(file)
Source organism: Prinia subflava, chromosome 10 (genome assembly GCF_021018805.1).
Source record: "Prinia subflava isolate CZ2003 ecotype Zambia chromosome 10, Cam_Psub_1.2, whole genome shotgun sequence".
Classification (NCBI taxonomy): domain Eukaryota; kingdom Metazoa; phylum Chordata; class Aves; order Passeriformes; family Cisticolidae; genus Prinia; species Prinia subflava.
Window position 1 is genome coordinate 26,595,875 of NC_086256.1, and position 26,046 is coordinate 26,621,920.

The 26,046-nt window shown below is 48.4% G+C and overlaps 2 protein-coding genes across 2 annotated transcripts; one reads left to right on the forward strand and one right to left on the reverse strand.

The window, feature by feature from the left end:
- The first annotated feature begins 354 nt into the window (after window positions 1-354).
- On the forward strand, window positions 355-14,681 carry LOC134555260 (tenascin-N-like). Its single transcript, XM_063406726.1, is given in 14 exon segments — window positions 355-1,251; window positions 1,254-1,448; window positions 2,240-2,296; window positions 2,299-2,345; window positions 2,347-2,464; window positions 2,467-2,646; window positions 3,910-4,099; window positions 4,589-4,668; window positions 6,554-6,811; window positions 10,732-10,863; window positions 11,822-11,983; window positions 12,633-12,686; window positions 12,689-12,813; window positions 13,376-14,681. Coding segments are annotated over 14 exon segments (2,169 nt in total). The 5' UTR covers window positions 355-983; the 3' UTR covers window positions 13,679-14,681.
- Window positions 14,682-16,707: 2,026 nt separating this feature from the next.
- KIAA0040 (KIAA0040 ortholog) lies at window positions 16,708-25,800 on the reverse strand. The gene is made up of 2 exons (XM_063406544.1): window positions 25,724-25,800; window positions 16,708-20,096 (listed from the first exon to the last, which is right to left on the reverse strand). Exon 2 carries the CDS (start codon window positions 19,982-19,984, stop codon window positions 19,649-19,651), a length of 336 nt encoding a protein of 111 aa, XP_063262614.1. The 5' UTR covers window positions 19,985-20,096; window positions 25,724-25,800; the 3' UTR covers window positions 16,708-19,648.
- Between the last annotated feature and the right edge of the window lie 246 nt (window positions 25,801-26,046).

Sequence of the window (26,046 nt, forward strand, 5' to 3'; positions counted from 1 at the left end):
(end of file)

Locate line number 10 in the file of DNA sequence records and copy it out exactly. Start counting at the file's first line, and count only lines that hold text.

- KIAA0040 (KIAA0040 ortholog) lies at window positions 16,708-25,800 on the reverse strand. The gene is made up of 2 exons (XM_063406544.1): window positions 25,724-25,800; window positions 16,708-20,096 (listed from the first exon to the last, which is right to left on the reverse strand). Exon 2 carries the CDS (start codon window positions 19,982-19,984, stop codon window positions 19,649-19,651), a length of 336 nt encoding a protein of 111 aa, XP_063262614.1. The 5' UTR covers window positions 19,985-20,096; window positions 25,724-25,800; the 3' UTR covers window positions 16,708-19,648.